BLYTHETTLLE (ARK.) COURIER NEWS TUESDAY, JUNE 1, Mr§. K*ten Wad«, Society Editor Society News fi/WUAfev TT.HitAT ' Phone 3-4461 Gail Godwin's Engagement Mr. and Mrs. Worth D. Godwin of Bloomfield, Mo., formerly of Blyiiieville, announce the engagement and approaching marriage of their daughter, Miss Gail Godwin, to Pfc. Prank Holder, ton of Mr. and Mrs. George T. Holder of Bloomfield. Miss Godwin, was recently graduated from Bloomfield High School, where she participated in many extra-curricular activities. Mr. Holder was graduated from, Bloomfield High School in 1953, where he was active in sport*. He is now in the Marine Corps *ta^- tioned at Camp Pendleton, Calif. The wedding will be solemnized June 30 in Trinity Methodist* Church in Bloomfield, and will be followed by a reception in the home of the bride's parents. Lake Street WSCS has Meet ing Mrs. LaFayette May became aj member of the Woman's Society of Christian Service of Lake Street Methodist Church at the meeting of the group held last night at the church when 12 other members also were present. Mrs. C. M. Baxter, president, was in charge of the meeting, which opened with song. Announcement was made of an executive board meeting for new officers which will follow the regular meeting of the organization at the church next Monday night. Mrs. O. J. Rogers gave the devotional and the meeting wa* closed •with sentence prayers. MiM G*il Godwin Just Wrap And Button Baptist GA's Hold Meeting The Amanda Tinkle G. A. of First Baptist Church met last night at the home of Mrs. Carl Tate. The meeting was called to order by Geraldine Baker, president, and the group repeated the allegiance and the watchword before prayer by Martha Bartholomew. Plans were discussed for a going-away party for Omega Alexander. Martha Bartholomew, group captain, was in charge of the pro- pram, assisted by Marilyn Baker, Omega Alexander and Irby Lynn Hodge. Two new. members, Marie and Rose Ann Edmonson. and one visitor, Barbara Jones, were present with eight other members. The meeting was closed with prayer by Geraldine Baker, refreshments were served during the social hour. .Coming Events Tuesday Marion Cook Circle of Trinity Baptist Church meeting with Mrs. C. S. Birmingham, 7:30 p.m. Wednesday Mrs. James B. Clark entertaining i'own & Country Club. Club Eight meeting with Mrs. Otto Scrape. Mrs. W. A. Hollingsworth entertaining Wednesday Chillion Club. Thursday Dorcas Class of First Baptist Sunday School meeting with Mrs. J. W/Purtle, 620 W. Walnut, 2:30 p.m. Mrs. N. G. Jerome entertaining La Neuve Club. Mrs. Johnny White entertaining Kibitzer Club. Friday Mrs. Henry Dodd entertaining members of the Vendredi Bridge Club. Saturday Chickasawba Chapter of Children of American Colonists are hosts to state meeting at Nodena, 11 a.m. Sue Burnett Here's a cleverly designed summer skirt to delight every teenager. Easy to sew, easy to wear, i Just wrap and button. I Pattern No. 8119 is in waist sizes! 24, 25, 26, 28, 30, 32. Size 25, 2'/i yards of 45-inch. For this pattern, send 30c in COINS, vour name, address, size desired, and the PATTERN NUM- j BER to Sue Burnett,. Blytheville Courier News, 372 W. Quincy Street. Chicago 6. HI. Send 25 cents now for your copy of Basic FASHION, Spring '54. our complete pattern magazine. A complete guide in planning a well j rounded wardrobe for spring- j through-summer. I How to Keep From Startling New Husband- Many a bridegroom, so they say, has been frightened by the first sight of his bride in curlers. And many a bride has worried about how to maintain the glamor of the honeymoon and still keep her hair curled. Edith Ta.pley. of Treuton, N. J. has come up with an answer. It's a gay little cotton jersey turban with attached bangs of real hair, faultlessly curled and available in blonde, brunette or redhead tones. It comes in a full range of colors, and proving popular not only for covering pin curls but also for riding in a convertible with the top down, for playing golf on a windy day and even .for wearing to work on the day of a big date, when a girl wants to keep her hair up in pin curls until the last minute. The caps also provide variety, as they enable the same girl to appear with blonde, red or brunette bangs on successive days. Minnie Lee Jones Piano Students To Give Recital Piano students of Miss Minnie Lee Jones will be presented in a recital Thursday night. 8 o'clock, at the Junior High School auditorium. Assisting on the program will be a girls' trio composed of Miss Carmaleta Hehch, Miss Carolyn Jeokf-on and Miss Jimmie Lou Wilf. Beginners, intermediates and/advanced pupils will present a mixed program of instrumental solos, duets and trios. Pupils appearing on the program include Mildred Austin, Elizabeth White, Martin Moore, Joyce Ingrum, Raymond Emmert, Donna Kay Sanders, Jimmy Lynn Tidwell, Sandra Keener, Phillip Wade, Jerry Wade, Joan Carter, Gary Carter, Alma Stephens, Alice Stephens and Elizabeth Ann Tidwell. Jean Baughman, Joyce Gaines, Mary Jane Broke, Kathye Caldwell. Carole Ann Boyette, Mary Jo Oden, Ann Seay, Mary Virginia Kerner, Elton McCann Tommy Seay, Buddy Cook, Brenda Worley, Malcomb Griffin, Gwendolyn Golden, Mary Venda Wade. Linda Loveless, Sally Trumble, Tenna Stallings and Margie Ann Haynes. Wives Haven't Chance in Fight With In-Laws "I can't win a fight with my mother-in-law." Married life would run a lot smoother if every bride would memorize that sentence and call it to mind whenever her relationship with her mother-in-law grows strained. Here is the kind of failure that usually results when a daughter-in- law decides to "have it out" with her mother-in-law. A wife writes: "I never wanted any trouble with my mother-in-lnw and so until about six months ago I just put up with her bossiness. But I finally couldn't stand it any longer and told my husband how I felt about constantly being told how to run my house, bring up our children, etc. "He advised me to call her up and talk things over with her. I did. I told her I felt I had a right to do things my way in my own home, and that I wished she wouldn't criticize me to my husband. "Boy, that fixed things for me. Now she is crying on everyone's shoulder. She has told her son I was rude to her, and she thinks I should apologize. What she told her other son and his wife I don't know. But they treat me very coolly. "So I am in the doghouse, simply because I tried to stand up for what I feel are any wife's rights." That is the kind of messy situation that usually results from a wife's taking a stand against her mother-in-law, no matter, how justified the stand may be. The mother-in-law can always resort to tears, crying on others' shoulders, and she can usually make her daughter-in-law appear to be inhuman. Furthermore, no son is going to lightly dismiss what his mother says about his wife. He may know in his heart that his mother is bossy and hard to get along with. But he expects his wife to win her over, not to fight her. The only way a wife can win against an overly possessive, interfering, or mischief-making mother-! in-Iaw is to hold her tongue and do | as she pleases without making an | issue out of it. It's when she decides to come out in the open and fight for her rights that she is a sure loser. MEDICAL TABLET DISCOVERY! Without Electrical Devices... Rubber Sheets...Diet$...AIarm$ Almttt miracwlovsly tuck Discomfort, [sNMm SAFETAIUT DOES f?fl i DRY-TABS It the sane safe, medi- ' oil formula diacovery that i> pre-' I scribed and recommended by many | I doctors. Non-habit forming. No I I harmful druay. j Cmil NAPPY NOWs Nervousaest and Muttering curbed. Sham, discomfort ton* forever! Me wet* kritettac reek. CM new e»Jer '" Why put up with the needless shame . . discomfort and distress of this unfortunate habit . . . the daily nuisance of changing and washing bed linen and clothes- Why suffer the embarrassment of foul nnelling bed rooms ... the expense of ruined furniture . . . th* danger of catching colds and Infectious rush**. Doctor* agree BED-WETTING can cause nervousness, stuttering and emotional disturbances in children, very often seriously affecting their future and character. Ai last medical science has discovered • safe, new, easy way to stop BED- WirrriNG without electrical devices . . . without rubber sheets, alarms or special diet* and without interrupting needed sleep. Yes. almoct miraculously, amazing, safe DRY-TABS help stop functional BED-WETTING . . . relieve tension and ttrain, often the underlying cause in Bioet caaaj. So don't wait . . . tnd th* BED-WTTTIN BO CMt . . . G habit this eeay way <r «I>e»l wait another «w. It jour Jove* anat tuffer the hMMlflaUta, the 4le- E££*- tt»«urt* ant telylmniii only ItD-wrrrmo **• tan**, « TABS NOW! leer *• take, i* water t. Sctantlfle tents actually >• pwe DRY-TABS to fci n% effect!** in itoppini this unfer- tunate habit — even after year* ef torment t Knd> the caoxtant worry el overnight hotel slope . . . napping eft train* and bueei lev faw ef rattle KfRBY£SS STORES At the Hospitals Chickasawba Hospital Dismissed: Mrs. Russell Wert, City Bill Kirkland, City Keep cakes from sticking to the baking pans by lining the pans with bit of oleo. Mr. and Mrs. Fletcher. King and daughters, Donna Sue and Kathy, will leave Friday morning for Fayetteville to attend graduation exercises at University of Arkansas when their daughter and sister, Miss Shirley King, will receive her B.A. degree. The Rev. Gene Schultz left yesterday for St. Louis to attend the general convention of the Southern Baptist Church. Mrs. W. F. Brewer and Mr. and Mrs. Roland Carr have returned from a week end visit with relatives in Kentucky. Mrs. Brewer was a guest of Mr. and Mrs. J. L. Brewer and Mrs. Charles Ferguson in Smithland, and Mr. and Mrs. Carr visited in Carrsville. Mr. and Mrs. R. E. Greene and daughter, who have been living at 2304 Birch, today moved into their new* home at 1017 Pecan. Mrs. Connie Eskridge has returned home after spending the Winter in San Antonio, Texas, with her son and daughter-in-law, Mr. and Mrs. Thomas Eskridge. Mrs. S. D. McGee and daughters, Mrs. Lucian Gaines. Mrs. Vernon Boyd and her daughter, Janet, and Mrs. Leon Robertson of Memphis, left this morning for St. Louis-to spend several days with their daughter and sister, Mrs. Lawrence Lester, and to attend the Southern Baptist Convention. Mrs. Byron Morse, who was admitted to Memphis Baptist Hospital Sunday afternoon, underwent surgery there yesterday. Mr. Morse and her sister, Mrs. Mahan Bell, who have been with her, plan to return home tonight. Mrs. J. L. Van Hooser and daughters, Delma and Doretta, of Smithville, Tenn., have arrived for a visit with her parents, Mr. and Mrs. J. E. Neal, and her sister, Mrs. Edward Casey. Dr. Van Hooser will arrive later to join his family. Mr. and Mrs, Thomas Eskridge of San Antonio, Texas, and Mr. and Mrs. Thomas Thomas of Cambria, Wise., are spending a brief vacation here with Mrs. Connie Eskridge, mother of Mr. Eskridge and Mrs. Thomas. Mr. and Mrs. H. B. Stubblefield of McMinnville, Tenn., were week end guests of Mr. and Mrs. E. P. Stubblefield. Mrs. Dilmus Hearnsberger and son, Gordon, are leaving Thursday by plane for Malnesbury, England, where they will visit Mrs. Hearnsberger's parents, Mr. and Mrs. T. Poole, and her brothers and their families for three months. Mr. Hearnsberger will motor them to Memphis. Mrs. Charles McDaniel returned Saturday from Memphis where she had been a patient at Gartley- Ramsey Hospital for three weeks. She was motored home by Mr. and Mrs. Jimmy Metcalfe of Memphis, who spent the week end in Dell with relatives. Mr. and Mrs. Randall Hawks and sans. Randy and Brad, will leave tomorrow for Camp Rio Vista at Hardy, where they will spend the summer. Mr. and Mrs. Frank Nelson and daughter, Miss Janet Nelson, have had as their guests Mrs. Nelson's mother and sisters, Mrs. M. 0. Freed and Miss Lucille Freed, both of Kansas City, Mo., and Mrs. J. B. Spaeth and son. Jack, of Oklahoma, City, Okla. They are en route to Hendersonville, S. C., to visit another daughter, Mrs. D. A. Tyler, and Dr. Tyler. Miss Cliffie Overman spent the Memorial Day week end in Chicago, 111., visiting her parents. Mr. and Mrs. V. D. Overman, and her sisters. Misses Edna and Sherrie Overman. Mr. and Mrs. W. H. Stovall returned yesterday afternoon from Cape Girardeau, Mo., where they attended funeral services for Mrs. Stovall's cousin, Mrs. Edward Schmidt. Mr. and Mrs. Charlie O. Graves are spending two weeks in Houston. Texas, as guests of their daughter,, Mrs. Bob "Graves, Mr. Graves and daughters, Judy and Diana. Mrs. Graves and daughters motored to Blytheville Saturday and the entire family, with the exception of Mr. and Mrs. Herman Graves and daughter of Peoria, 111., met Sunday at Grider Park for a family reunion, the first since the beginning of World War II. Present at the park Sunday were Mr. and Sun Bathing Helps Teens' Complexions BY ALICIA HART (NEA Beauty Editor) The weather is coming to the aid of you teen-agers who have been troubled lately with blemishes. There's nothing more effective than fresh air and sun in drying up facial eruptions. So get out into the air every chance you get, whether for only 15 minutes or a full day. And face the sun without a bit of make-up on your skin. Don't wait until you have a swimming or tennis date. The sun you'll get in your back yard will be just as benefical to your face. Watch your timing in the sun, in order to avoid a burn. Of course, you can't expect sun bathing to do the job. The care you've taken through winter should be continued. Keep using lots of soap and water on your face several times a day. At bedtime, apply medicated cream. And, when you're not sun bathing, conceal the blemishes with a medicated lotion. After covering the blemishes with the lotion, apply some more to blend over your face for a smooth ( finish. That way, you needn't wear j powder, which may penetrate the lotion and interfere with the healing process. Mrs. Roy Graves of Fordyce, Mr. and Mrs. Cecil Graves, Mr. and Mrs. John Mosley and infant son. Mr. and Mrs. Joe Applebaum and daughters of Osceola, Mr. and Mrs. Horace Graves and son of Corinth, Miss., and Mr. and Mrs. .Phil Graves and daughter of Blytheville. Mr. and Mrs. H. L. Kuester of Fort Bayard, N. M., are the guests of her sister, Mrs. F. G. Reichel, and Mr. Reichel. Mr. and Mrs. Harold Knop have been called to Milwaukee, Wis.. by the, death of his mother, Mrs. Fred Knop of Milwaukee. They play to be away for a week. Mrs. W. F. Fitzhugh of Canton, Miss., arrived yesterday afternoon to be the guest of her son, the Rev. W. J. Fitzhugh, and family. Mr. and Mrs. Dalton C. Fowlston and family have moved from 815 Chickasawba Avenue, to their new home at 1035 Adams. Mr. and Mrs. E. R. Mason, accompanied by ' her sister, Mrs. Hamilton Talbott, and Mr. Talbott of Bethesda, Md., will leave Friday morning for Fayetteville to attend graduation exercises at the University of Arkansas, where their son, Gary Mason, will receive his degree of bachelor of science in civil engineering. Jordan Fitzhugh, son of the Rev. and Mrs. W. J. Fitzhugh, underwent a tonsilectomy this morning at Blytheville Hospital. Mr. and Mrs. John Walden have returned from a two weeks vaca- j tion spent in Texas and Mexico. In j Kingsville, Texas, they were guests of her brother, C. R. Price, and family, and her mother, Mrs. M. A. Price, who returned with them to spend the Summer here. Mrs. Smith Brackin .had as her j guests Sunday her daughter. Mrs. R. L. Topper, and Mr. Topper of Memphis. They were accompanied back to Memphis by Mrs. Topper's brother, Smith Brackin, Jr. Mrs. Arch Lovelace and family have as their guests for the week her daughter, Mrs. John C. Keefe, and Capt. Keefe of San Antonio, Texas. Capt. and Mrs. Keefe will be accompanied back to San Antonio by Mrs. Virgil McGee and son, Danny, who will make their home! there while Pvt. McGee is overseas, i Mrs. McGee is the former Miss Betty Lovelace. Peggy Ann Taylor is spending! several days in Memphis with her ! grandmother, Mrs. Margaret Kulp. j She was accompanied to Memphis j Saturday morning by her mother,; Mrs. Ernest Roe. who spent the I weekend there and returned home | late Sunday afternoon. ! Mr. and Mrs. George Cross spent < today in Memphis. | Mr. and Mrs. C. R. Orsburn had j as their guests for the weekend' their son, Bobby Orsburn, and Miss: Elizabeth Ann Stephens of Colum- ; bia. Miss., both students at Ole I Miss, Oxford. They returned yester- i day afternoon to the University '. where they will attend Summer '•. school . ! Mrs. S. M. Hood and son, Kenneth ' Hood, and her daughter. Mrs. Joe ; Select a headdress that complements both sown and facial type and then have your hair styled to go with it. That's the advice of hair stylist Michael of the Waldorf. Here (upper left) he ereateft m hairdo for an angular face. Smooth at top to accommodate headdress, it lends softness at temples. Shallow pillbox (upper right) becomes this bride's sophisticated features. Pearl coronet Uower left) is Michael's choice for one whose look is elegant. He recommends a floral wreath for tn^ girl who is piquant (lower right). Bangs draw attention from pointed chin to lovely eyes. i Give Some Though to Your Bridal Headdress BY ALICIA HART NEA Beauty Editor NEW YORK— (NEA) —Selecting a bridal headdress deserves more thought than many girls give it, in the opinion of the nationally known hair stylish, Michael of the Waldorf. In addition to complementing your gown, the headdress, says Michael should become your facial type, the shape fo your face and your height. And your hair should be styled to go with it. Regarding the wedding hairdo.! Michael advises: "He'fell in love; with you as you are. so jdon't appear on your wedding day in a radically different hair style." Michael's clients bring their headdresses to the salon several! weeks before the wedding for a I "dress rehearsal." That gives the j stylist an opportunity to take all factors into consideration in creating the bridal hairdo. Having her hair styled well in advance of the wedding also gives the bride a chance to get used to the hairdo and to become adept at caring for it. If you intend to have a permanent, this dress rehearsal visit isi the best time for it. The final set- | ting should be done two days be-j fore the wedding if your hair isi normal or dry. a day before if it is limp and fine. This stylist believes a coronet that's raised in front and tapers off softly to the sides is most effective | on the short girl. A highwinged; hairdo, modified to flatter facial j facial contours and type, comple-1 ments this headdress beautifully, he says. However, the short girl whose chin is long and pointed should choose a j face-framing cloche or simple flor-} al wreath instead. And her hair | style should accent a soft, dipping! movement with short tendrils con-! centrating attention on her forehead and eyes. For the too-round face, Michael suggests the Juliet or shell cap that will allow the mist of veil to add lengthening lines. The best coif for this face, he believes, is one that is rather straight and simple. A coronet that's plain on top with tiny flowers framing the face is this expert's choice for the thin- faced girl. For this headdress, he would create a gently-arranged hairdo that adds fullness with curls built out at the sides. The square-faced girl, according to Michael, should avoid the symmetrical in both headdress , and hairdo. He says the uneven lines of a floral or pearl spray help to lift the eye from the square jaw. A hairdo that's built out at the tera,- oles but close over the ean tlso helps to soften this type face. Don't Sit on the Sidelines, Girls Take Some Initiative Yourselves B. Ramey, Mr. Ramey and their two children, Judy and Joe B., Jr., all of Tuscon. Ariz., and all formerly of Blytheville, are spending two weeks "here with Mrs. Hood's daugh- tre, Mrs. W. B. Oenning and family, and her son, Eugene Hood and fami- ; iy- ! Mr. and Mrs. Frank Turner are the parents of a daughter born Sunday, and whom they have named Judy Faye. Mrs. Turner's mother. Mrs. George Watson of East Prairie Mo., has arrived to spend several weeks with her daughter and family, j Leaving today for St. Louis to i attend the Southern Baptist Con- j vention being held there this week ' were Rev. and Mrs. E. C. Brown j and sons. Don and Jerry, the Rev j John D. Gearing, Mrs. Hubert Pols- ' grove. Mrs. Herman May and Mrs. Vernon Boyd. Mr. and Mrs. Kendall Berry and Mr. and Mrs. Charles Ray Newcomb will leave tomorrow morn- i ing to attend'the convention. j A 16-year-old girl writes: "The other girls are nice enough to me at school, but when four or five of them make plans to do something together I am never included. Can you tell me why that is?" If the girls are friendly toward you at school, then vou are evidently liked. But just being liked won't insure you of being included in the plans other girls make. You can't just sit back and wait for others to ask you to do something. You've got to do some of the planning yourself. Instead of wishing that a group of girls would ask you to go to a movie, or go'swim- ming, get a group together yourself. If you'll take time to really figure out why some girls always seem to be included in plans, you'll dis-, cover that those are the very girls j who do a lot of the planning themselves. Instead of waiting for others to get a bright idea, they get the ideas. Instead of waiting for someone to include them in plans, they extend, the invitations. And that isn't just true of teenagers. It is true all through life. The sideline sitters wait to be asked to join a game instead of starting one themselves. They don't know how easy it is to get others to do things with them if they just take the initiative and do a" little organizing on their'own. There are so many people in the world who wait to be asked to do things that anyone who is willing to do the asking can usually be one of a crowd. NOW OPEN IN OUR New Location So. Hi way 61—Blytheville Expert Service In All Types Of Upholstery, • Furniture • Automobile • Mattresses Tailormade Seat Covers Mattresses Made to Order Truck Seats Rebuilt & Covered Smith Mattress Co. Phone 3-4293 HONEYMOON \ OR VACATION FOR TWO... To the Couples Who Choose Their LUMBIA TRU-FIT DIAMOND RING At Thompson Jewelers RDtR your rin t NOW - TAKt your MIAMI VACATION wtten«ver you Nke, May 1st to December 20th. 1964 Ivtry linfl t*«!tt«r*4 HcRc is the greatest diamond event in our histary! Up to 9 days in • *w»nk, ocean-front hotel, including breakfast* and dinners, at our expense! Come in TODAY tnd §et th« «tn**tion«l details of thii offer! Thi$ Is Not A Contest All You Have To Do Is Buy The Ring Priced From $200 THOMPSON JEWELERS 114 W. Main St. Lock far thi» •*•'• If i< 'tierve^ for anljr rh« finest in fefcei ana 1 fxlracti Featured at SAFEWAY Junior Choir School Six Weeks course beginning June 14th for Students 4 to 14 years of age and choir directors. To include sight singing, ear training, voice production, music suitable for church and concert use Under the Direction of Mrs. Dalton C. Fowlston Mrs. Fowlston has studied Boys' Choir work with T. Tertius Noble, director of St. Thomas Boys' Choir School, New York City; phonetics and voice production with Mrs. William Neidlinger, voice with Mrs. Corleen Wells, choral conducting with Carl Mueller and organ with Dr. Clarence Dickenson, all of New York City. Mrs. Fowlston directed youth choirs in and around New York City before corning to Blytheville, is now organist and director of youth and adult choirs at First Christian Church in Blytheville. Student fee §10 for 6 week session. Choir directors fee $20 for 6 week session. All registrations must be in bv June 5th. Regiitraion Blank NAME AGE ADDRESS - PHONE . (NOTE: Give age if between 4 and 14 Otherwise state adult) Previous Music Experience if Any Choir Voice Piano Other Instrument $2 Enclosed . . . BaJance June 14 Mail To Fowlston School of Music 815 Chickasawba Phone 2-J04JI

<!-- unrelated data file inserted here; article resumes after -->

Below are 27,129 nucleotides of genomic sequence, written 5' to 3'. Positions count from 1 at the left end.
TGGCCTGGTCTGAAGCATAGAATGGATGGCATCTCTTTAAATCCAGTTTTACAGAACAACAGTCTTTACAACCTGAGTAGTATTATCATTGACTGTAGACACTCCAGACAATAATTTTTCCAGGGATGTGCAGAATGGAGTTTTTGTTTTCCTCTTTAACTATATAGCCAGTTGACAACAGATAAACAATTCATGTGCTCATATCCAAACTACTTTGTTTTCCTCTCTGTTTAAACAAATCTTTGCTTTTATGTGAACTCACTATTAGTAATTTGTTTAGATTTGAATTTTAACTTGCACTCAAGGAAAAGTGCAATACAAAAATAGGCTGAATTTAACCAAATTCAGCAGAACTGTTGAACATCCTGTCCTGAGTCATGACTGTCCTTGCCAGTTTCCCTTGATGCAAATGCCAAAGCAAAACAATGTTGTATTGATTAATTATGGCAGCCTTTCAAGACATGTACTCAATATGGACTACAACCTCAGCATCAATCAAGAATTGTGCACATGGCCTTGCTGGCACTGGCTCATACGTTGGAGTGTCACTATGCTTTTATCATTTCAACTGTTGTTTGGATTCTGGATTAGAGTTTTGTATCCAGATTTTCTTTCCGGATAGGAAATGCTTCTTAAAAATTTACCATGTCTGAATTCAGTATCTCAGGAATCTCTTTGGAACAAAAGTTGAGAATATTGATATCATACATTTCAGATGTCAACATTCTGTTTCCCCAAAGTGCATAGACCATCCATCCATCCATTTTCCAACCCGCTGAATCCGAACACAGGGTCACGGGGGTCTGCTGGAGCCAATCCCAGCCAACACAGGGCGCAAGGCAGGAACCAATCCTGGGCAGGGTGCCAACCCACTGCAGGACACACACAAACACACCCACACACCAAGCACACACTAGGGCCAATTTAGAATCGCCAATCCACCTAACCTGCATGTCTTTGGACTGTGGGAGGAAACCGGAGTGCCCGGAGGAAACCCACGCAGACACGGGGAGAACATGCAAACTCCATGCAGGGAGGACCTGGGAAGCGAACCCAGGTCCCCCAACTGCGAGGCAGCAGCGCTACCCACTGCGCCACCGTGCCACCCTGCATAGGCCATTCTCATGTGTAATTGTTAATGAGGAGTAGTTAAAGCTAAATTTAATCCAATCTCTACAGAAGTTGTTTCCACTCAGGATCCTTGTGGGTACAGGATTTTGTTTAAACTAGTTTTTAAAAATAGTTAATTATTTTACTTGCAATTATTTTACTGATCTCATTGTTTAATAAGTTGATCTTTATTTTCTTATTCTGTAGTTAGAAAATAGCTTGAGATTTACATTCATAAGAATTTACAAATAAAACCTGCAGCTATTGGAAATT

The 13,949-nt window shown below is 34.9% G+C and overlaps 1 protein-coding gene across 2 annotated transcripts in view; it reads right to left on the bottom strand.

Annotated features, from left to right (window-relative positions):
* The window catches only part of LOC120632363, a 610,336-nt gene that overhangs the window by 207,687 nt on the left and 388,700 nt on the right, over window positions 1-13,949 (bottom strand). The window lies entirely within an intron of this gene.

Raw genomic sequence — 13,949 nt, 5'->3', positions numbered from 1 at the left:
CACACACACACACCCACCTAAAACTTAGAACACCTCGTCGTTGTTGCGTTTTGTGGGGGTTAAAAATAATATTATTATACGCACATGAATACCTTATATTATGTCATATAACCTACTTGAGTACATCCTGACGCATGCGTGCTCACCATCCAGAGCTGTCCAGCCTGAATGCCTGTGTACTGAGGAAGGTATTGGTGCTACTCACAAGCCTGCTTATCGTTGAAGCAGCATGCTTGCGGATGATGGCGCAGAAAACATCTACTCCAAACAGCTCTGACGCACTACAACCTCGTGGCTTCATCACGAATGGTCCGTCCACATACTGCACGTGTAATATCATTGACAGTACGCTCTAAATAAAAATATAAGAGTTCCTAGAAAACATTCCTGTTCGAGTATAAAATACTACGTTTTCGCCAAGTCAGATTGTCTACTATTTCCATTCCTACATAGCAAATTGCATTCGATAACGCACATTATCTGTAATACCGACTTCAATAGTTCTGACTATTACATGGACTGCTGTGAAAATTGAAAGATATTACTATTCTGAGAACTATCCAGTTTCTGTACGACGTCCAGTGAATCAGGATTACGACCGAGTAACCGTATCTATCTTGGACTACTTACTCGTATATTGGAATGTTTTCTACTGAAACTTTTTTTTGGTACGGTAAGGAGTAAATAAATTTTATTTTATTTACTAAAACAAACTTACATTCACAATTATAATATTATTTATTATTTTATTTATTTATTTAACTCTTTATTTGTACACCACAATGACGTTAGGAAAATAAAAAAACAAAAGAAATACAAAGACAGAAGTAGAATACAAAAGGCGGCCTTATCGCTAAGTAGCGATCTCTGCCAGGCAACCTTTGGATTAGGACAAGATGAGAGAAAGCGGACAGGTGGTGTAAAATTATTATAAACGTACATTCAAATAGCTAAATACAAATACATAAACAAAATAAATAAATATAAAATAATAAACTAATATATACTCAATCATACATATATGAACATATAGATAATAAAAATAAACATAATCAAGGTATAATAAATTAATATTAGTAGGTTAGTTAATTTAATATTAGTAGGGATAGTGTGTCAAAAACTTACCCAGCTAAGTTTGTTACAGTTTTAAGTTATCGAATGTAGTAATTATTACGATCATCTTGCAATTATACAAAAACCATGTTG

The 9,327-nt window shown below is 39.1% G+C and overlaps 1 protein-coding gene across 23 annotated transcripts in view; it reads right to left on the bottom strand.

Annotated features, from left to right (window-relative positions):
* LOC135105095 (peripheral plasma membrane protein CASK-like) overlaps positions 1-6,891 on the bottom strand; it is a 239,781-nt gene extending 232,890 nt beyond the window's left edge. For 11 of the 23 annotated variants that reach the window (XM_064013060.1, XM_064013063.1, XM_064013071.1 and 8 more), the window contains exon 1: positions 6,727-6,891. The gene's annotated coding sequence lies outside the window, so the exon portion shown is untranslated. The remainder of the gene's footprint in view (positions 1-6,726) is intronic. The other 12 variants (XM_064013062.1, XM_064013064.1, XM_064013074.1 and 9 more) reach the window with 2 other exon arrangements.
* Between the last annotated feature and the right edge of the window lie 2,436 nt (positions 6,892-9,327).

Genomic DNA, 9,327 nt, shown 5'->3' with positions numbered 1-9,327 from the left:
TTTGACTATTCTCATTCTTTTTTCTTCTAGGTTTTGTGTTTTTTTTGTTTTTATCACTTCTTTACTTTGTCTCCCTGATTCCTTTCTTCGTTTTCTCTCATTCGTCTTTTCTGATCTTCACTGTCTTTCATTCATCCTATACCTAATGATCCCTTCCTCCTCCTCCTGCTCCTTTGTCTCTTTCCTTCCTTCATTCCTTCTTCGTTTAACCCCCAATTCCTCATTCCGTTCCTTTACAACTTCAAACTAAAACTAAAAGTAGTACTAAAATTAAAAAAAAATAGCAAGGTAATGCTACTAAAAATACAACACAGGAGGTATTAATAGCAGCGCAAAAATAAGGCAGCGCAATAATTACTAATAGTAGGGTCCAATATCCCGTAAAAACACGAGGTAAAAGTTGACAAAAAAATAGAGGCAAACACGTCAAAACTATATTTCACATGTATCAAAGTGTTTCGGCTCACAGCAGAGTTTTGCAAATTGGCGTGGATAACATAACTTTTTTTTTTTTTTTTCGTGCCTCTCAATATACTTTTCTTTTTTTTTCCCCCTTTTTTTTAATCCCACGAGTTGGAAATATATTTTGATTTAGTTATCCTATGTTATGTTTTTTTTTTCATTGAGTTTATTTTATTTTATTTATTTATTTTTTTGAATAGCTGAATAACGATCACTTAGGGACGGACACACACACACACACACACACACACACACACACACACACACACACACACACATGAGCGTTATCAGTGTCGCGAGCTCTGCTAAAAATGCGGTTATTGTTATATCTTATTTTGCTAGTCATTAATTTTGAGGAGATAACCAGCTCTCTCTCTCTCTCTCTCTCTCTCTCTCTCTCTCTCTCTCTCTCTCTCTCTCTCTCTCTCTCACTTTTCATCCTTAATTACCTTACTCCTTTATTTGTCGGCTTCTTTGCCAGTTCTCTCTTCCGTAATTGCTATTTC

Get full access with a Free Trial

Start Free Trial

What members have found on this page